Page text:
Crusader Kings 2: The Reaper’s Due is the expansion for the incredibly engrossing incest-and-murder simulator that is Crusader Kings 2.
The general aim behind this expansion was to… expand… thoroughly on the mechanic of illness within the game. Previously, characters can become ill somewhat randomly; they would gain the trait “Ill” and it might become worse, or get better – nothing you do really affects what happens.
Now, with the (perhaps slightly expensive price of $10) purchase of The Reaper’s Due, characters can contract a wide variety of illnesses, including developing specific symptoms with their own associated effects. Alongside this, you gain the ability to appoint a Court Physician, whose job it is to ensure the people within your realm don’t die horribly of food poisoning. However, when hunting for new Court Physicians, if you refuse one who is interested in the job, they just… die. They “disappear without trace”. It makes me feel like an arbitrary mad king; so… powerful: “Won’t someone rid me of this troublesome Doctor?”
This, of course, comes with an expansion of plague – this is the Middle Ages, there are epidemics aplenty; to bring the game even closer to historical accuracy, you can now catch a variety of serious ailments, including Black Death, Slow Fever, Dysentery and so many more.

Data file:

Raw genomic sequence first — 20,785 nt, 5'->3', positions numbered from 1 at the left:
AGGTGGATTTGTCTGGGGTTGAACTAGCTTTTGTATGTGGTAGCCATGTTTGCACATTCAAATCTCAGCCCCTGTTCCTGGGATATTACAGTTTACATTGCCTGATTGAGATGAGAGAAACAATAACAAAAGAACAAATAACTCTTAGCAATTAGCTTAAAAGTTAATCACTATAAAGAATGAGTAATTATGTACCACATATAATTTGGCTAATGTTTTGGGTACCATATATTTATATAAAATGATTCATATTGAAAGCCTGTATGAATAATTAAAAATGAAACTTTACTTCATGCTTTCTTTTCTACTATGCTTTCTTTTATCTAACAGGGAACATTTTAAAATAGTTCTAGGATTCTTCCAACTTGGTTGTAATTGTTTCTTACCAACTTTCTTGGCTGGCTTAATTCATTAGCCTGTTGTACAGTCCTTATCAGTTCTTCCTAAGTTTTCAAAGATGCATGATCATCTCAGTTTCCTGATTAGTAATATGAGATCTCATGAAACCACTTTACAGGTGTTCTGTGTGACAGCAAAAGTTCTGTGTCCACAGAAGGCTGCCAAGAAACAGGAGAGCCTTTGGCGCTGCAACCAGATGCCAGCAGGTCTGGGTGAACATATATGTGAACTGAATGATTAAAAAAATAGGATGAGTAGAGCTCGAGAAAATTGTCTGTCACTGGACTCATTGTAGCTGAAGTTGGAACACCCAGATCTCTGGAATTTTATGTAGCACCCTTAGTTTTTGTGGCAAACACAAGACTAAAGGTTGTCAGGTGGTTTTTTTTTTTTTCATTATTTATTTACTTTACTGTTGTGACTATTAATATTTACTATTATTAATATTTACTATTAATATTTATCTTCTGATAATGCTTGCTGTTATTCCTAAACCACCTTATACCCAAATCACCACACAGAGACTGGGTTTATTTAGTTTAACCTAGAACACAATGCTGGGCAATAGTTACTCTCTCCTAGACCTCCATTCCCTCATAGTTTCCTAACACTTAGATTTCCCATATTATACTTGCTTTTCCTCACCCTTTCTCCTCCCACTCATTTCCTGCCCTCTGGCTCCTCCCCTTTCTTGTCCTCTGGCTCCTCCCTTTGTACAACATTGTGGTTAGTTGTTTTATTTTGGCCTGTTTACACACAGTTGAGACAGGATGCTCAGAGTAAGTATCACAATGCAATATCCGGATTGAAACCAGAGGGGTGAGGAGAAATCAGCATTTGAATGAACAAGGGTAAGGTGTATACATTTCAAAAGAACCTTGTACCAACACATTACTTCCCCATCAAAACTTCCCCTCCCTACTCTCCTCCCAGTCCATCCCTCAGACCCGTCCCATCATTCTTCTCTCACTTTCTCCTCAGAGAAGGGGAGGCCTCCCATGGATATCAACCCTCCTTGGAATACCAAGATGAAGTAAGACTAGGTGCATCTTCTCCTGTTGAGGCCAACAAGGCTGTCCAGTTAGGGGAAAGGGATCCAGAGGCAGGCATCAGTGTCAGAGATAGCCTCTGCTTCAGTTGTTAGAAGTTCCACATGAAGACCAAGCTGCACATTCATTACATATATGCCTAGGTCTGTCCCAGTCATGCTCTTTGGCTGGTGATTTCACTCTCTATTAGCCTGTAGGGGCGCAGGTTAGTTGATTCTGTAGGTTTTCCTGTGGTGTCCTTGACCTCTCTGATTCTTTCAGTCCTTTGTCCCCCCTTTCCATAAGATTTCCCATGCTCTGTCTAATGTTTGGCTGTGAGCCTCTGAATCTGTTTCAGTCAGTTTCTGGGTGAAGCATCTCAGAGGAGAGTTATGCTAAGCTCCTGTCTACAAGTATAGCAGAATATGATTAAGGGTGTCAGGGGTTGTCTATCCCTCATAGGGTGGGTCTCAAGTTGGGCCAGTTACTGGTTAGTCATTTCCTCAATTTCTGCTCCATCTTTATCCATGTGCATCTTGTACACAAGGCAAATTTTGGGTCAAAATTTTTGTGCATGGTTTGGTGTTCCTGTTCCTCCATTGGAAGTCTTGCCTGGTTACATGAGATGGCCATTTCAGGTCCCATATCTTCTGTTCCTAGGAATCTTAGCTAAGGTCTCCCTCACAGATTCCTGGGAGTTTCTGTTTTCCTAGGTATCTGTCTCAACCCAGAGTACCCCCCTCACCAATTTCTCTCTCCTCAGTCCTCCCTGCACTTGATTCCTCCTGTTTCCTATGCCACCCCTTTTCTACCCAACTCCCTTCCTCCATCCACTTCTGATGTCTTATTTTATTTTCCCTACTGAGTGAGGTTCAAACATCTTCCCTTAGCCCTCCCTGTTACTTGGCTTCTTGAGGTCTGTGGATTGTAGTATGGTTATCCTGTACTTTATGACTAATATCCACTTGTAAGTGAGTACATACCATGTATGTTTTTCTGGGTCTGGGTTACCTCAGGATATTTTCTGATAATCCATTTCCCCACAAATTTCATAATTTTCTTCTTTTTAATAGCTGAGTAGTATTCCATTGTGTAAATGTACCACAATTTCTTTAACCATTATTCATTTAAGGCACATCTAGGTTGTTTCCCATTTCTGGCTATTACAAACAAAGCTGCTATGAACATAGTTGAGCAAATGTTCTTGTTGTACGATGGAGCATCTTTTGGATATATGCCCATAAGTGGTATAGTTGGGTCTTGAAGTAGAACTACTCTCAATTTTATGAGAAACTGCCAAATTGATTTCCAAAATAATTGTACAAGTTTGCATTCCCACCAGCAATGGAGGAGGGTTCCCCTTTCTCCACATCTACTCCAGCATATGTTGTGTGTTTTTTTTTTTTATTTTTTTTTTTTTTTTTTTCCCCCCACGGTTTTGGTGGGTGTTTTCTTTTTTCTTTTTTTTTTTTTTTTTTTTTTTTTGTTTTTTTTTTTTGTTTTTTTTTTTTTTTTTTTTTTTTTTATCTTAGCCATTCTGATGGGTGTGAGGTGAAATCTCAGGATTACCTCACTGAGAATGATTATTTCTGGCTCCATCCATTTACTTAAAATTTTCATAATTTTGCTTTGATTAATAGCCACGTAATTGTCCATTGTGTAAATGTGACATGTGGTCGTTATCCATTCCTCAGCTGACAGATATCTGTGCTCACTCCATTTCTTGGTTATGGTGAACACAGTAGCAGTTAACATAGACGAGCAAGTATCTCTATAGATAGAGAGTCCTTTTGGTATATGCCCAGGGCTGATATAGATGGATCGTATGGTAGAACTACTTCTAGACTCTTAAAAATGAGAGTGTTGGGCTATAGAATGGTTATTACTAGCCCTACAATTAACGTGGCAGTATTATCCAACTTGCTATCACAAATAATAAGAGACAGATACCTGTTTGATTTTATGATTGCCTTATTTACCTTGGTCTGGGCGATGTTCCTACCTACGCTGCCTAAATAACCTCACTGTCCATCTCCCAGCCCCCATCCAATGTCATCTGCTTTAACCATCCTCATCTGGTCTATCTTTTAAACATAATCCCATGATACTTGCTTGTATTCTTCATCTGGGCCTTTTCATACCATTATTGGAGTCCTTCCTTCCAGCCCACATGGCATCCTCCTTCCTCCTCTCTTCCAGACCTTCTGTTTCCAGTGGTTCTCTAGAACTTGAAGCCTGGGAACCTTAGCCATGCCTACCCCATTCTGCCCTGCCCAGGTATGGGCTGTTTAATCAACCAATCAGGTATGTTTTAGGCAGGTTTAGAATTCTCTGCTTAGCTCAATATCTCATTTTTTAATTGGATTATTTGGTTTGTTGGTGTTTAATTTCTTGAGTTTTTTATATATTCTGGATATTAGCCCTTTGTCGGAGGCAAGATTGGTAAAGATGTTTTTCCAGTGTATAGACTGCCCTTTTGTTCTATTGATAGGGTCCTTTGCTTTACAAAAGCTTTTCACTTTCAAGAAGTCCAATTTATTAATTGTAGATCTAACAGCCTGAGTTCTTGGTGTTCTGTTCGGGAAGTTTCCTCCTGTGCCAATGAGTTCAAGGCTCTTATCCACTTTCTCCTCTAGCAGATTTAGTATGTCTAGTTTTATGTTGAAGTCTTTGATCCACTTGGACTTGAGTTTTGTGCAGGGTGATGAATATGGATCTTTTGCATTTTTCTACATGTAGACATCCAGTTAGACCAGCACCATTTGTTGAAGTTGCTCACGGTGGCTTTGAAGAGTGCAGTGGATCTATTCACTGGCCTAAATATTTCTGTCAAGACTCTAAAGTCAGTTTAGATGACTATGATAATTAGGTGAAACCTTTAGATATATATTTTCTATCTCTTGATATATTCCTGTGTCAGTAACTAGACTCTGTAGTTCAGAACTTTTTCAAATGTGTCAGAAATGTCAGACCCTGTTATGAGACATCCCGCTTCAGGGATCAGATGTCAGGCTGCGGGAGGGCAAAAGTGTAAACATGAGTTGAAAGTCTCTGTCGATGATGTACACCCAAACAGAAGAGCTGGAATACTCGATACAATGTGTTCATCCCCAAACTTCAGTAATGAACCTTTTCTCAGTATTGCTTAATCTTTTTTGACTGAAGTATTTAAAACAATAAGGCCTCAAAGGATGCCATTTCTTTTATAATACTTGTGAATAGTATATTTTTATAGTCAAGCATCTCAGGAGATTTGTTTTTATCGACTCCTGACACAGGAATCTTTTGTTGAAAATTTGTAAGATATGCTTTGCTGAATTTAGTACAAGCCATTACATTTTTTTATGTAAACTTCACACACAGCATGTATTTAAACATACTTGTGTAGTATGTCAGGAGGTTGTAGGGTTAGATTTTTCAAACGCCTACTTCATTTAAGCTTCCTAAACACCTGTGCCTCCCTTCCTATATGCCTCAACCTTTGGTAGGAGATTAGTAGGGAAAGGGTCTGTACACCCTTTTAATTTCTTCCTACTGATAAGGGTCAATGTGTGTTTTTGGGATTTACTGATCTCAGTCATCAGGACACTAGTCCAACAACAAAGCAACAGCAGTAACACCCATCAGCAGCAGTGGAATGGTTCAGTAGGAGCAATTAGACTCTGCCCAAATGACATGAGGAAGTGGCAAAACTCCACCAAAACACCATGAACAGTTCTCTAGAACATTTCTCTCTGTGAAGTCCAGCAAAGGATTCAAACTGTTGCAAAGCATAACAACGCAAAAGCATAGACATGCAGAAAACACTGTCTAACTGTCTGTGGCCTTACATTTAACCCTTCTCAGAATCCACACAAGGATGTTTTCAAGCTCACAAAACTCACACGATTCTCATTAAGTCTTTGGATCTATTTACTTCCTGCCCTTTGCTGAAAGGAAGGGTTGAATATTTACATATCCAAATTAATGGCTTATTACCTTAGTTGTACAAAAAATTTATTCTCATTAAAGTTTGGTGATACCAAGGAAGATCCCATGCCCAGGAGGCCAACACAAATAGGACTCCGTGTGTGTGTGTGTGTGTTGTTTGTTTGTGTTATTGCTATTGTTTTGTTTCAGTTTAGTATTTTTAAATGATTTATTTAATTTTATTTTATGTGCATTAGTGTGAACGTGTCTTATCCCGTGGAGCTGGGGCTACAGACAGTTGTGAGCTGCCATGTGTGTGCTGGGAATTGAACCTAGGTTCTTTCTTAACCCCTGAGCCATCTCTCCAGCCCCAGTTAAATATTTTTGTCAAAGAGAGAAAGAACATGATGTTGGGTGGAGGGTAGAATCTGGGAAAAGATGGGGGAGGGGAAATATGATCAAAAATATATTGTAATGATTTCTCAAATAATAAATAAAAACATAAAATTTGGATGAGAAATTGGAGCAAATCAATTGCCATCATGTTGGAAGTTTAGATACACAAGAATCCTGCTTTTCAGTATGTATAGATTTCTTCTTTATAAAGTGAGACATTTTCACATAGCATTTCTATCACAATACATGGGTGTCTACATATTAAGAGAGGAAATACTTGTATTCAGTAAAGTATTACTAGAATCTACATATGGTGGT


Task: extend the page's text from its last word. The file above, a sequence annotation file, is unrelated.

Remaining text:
The total amount of enjoyment and fun added by this expansion? It’s tricky to say; adding more content into a grand historical strategy game like this usually creates either more difficulty or more layers of depth within the game. The latter can generally be seen as superior to the former – mindless difficulty is almost always boring, whereas increased depth can usually be enjoyable.
The Reaper’s Due causes you to need to deal with making sure your characters don’t die horribly from a random affliction of cancer. There are a variety of events added to create further flavor, including the ability to dictate how your physician treats you. So, it certainly adds an additional layer of depth not originally present.
It is, however, rather frustrating that characters get a variety of illnesses and die more often. Sure, it’s historical and correct, but the increase in managing your family’s ailments can get a little tedious. Having more characters dying from ailments can feel pretty random at some points. Sure, it makes sense – people get sick and die! But, having your best kid (genius, with awesome military traits) die from a cough and then suddenly your wife has cancer and your physician is useless.
I’ve certainly laughed quite a lot at random deaths, but I’ve also become very irritated at losing people when it was inconvenient. Such is Crusader Kings 2, however…